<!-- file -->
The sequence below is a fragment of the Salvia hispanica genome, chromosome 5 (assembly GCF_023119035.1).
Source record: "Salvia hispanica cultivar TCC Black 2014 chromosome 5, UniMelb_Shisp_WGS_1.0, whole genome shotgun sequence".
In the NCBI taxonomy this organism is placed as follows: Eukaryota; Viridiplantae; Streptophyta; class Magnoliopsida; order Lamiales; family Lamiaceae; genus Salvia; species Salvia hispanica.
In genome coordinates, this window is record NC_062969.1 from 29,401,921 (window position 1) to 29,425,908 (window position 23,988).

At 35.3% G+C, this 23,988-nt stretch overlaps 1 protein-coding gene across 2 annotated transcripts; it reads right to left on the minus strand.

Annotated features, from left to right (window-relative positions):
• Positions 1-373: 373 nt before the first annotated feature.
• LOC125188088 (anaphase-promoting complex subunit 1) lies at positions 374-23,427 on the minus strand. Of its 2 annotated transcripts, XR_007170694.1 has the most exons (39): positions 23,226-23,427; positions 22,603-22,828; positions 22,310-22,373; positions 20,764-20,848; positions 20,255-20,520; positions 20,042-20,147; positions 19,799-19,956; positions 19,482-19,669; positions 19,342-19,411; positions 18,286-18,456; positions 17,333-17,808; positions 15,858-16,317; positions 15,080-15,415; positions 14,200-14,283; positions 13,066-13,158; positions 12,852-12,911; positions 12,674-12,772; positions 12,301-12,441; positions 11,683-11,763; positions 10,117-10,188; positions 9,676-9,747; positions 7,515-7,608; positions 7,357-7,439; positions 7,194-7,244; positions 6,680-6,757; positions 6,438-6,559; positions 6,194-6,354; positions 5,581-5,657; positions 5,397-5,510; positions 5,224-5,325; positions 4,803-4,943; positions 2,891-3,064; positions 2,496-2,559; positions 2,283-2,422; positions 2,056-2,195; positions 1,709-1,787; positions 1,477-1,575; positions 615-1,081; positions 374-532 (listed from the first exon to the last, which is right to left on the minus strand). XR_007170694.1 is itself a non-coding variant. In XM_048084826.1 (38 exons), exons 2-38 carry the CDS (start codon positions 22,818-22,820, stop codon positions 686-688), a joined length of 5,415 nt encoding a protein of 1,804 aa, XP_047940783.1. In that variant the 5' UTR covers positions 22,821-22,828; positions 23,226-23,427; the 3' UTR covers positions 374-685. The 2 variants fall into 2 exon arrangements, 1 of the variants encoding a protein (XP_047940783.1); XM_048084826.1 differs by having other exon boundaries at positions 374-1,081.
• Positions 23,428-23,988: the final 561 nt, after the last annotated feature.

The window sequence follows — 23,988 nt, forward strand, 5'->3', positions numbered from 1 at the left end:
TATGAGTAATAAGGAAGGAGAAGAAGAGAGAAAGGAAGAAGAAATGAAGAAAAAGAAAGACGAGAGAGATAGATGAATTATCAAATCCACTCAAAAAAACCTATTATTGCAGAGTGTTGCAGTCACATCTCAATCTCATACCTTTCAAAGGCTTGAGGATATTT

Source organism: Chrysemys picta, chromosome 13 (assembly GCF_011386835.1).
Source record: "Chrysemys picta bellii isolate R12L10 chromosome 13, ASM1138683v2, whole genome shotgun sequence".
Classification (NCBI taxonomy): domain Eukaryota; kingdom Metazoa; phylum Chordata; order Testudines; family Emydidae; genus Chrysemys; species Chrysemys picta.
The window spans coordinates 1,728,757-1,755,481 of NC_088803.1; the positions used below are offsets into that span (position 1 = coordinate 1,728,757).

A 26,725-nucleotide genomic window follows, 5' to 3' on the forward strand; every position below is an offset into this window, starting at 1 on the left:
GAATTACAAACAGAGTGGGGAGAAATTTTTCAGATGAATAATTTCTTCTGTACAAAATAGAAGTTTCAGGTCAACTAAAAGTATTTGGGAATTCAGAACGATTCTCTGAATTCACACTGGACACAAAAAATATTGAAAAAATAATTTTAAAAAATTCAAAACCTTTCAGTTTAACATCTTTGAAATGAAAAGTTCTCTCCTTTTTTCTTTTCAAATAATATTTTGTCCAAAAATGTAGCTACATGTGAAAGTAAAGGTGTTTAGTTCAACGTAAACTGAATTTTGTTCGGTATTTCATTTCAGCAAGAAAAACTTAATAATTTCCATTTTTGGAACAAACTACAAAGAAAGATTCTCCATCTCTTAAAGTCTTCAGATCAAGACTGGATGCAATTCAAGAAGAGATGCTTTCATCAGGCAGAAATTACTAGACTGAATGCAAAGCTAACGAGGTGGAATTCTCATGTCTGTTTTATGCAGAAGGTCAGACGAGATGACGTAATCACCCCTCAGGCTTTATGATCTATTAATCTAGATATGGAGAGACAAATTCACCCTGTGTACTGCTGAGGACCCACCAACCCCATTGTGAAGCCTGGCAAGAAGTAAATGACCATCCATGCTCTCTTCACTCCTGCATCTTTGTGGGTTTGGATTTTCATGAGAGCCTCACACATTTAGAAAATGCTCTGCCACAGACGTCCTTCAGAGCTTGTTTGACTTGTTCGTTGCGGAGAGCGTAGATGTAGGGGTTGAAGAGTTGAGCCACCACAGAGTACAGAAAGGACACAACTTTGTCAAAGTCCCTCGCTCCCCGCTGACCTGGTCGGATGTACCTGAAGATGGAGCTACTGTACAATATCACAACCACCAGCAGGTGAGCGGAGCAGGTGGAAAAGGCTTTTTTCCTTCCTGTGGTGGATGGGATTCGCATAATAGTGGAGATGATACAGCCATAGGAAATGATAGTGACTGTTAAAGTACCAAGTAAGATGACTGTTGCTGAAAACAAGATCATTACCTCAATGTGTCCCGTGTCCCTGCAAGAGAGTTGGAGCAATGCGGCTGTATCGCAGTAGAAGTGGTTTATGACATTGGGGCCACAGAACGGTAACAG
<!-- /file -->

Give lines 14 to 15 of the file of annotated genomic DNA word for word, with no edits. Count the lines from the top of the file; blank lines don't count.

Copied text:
Classification (NCBI taxonomy): domain Eukaryota; kingdom Metazoa; phylum Chordata; order Testudines; family Emydidae; genus Chrysemys; species Chrysemys picta.
The window spans coordinates 1,728,757-1,755,481 of NC_088803.1; the positions used below are offsets into that span (position 1 = coordinate 1,728,757).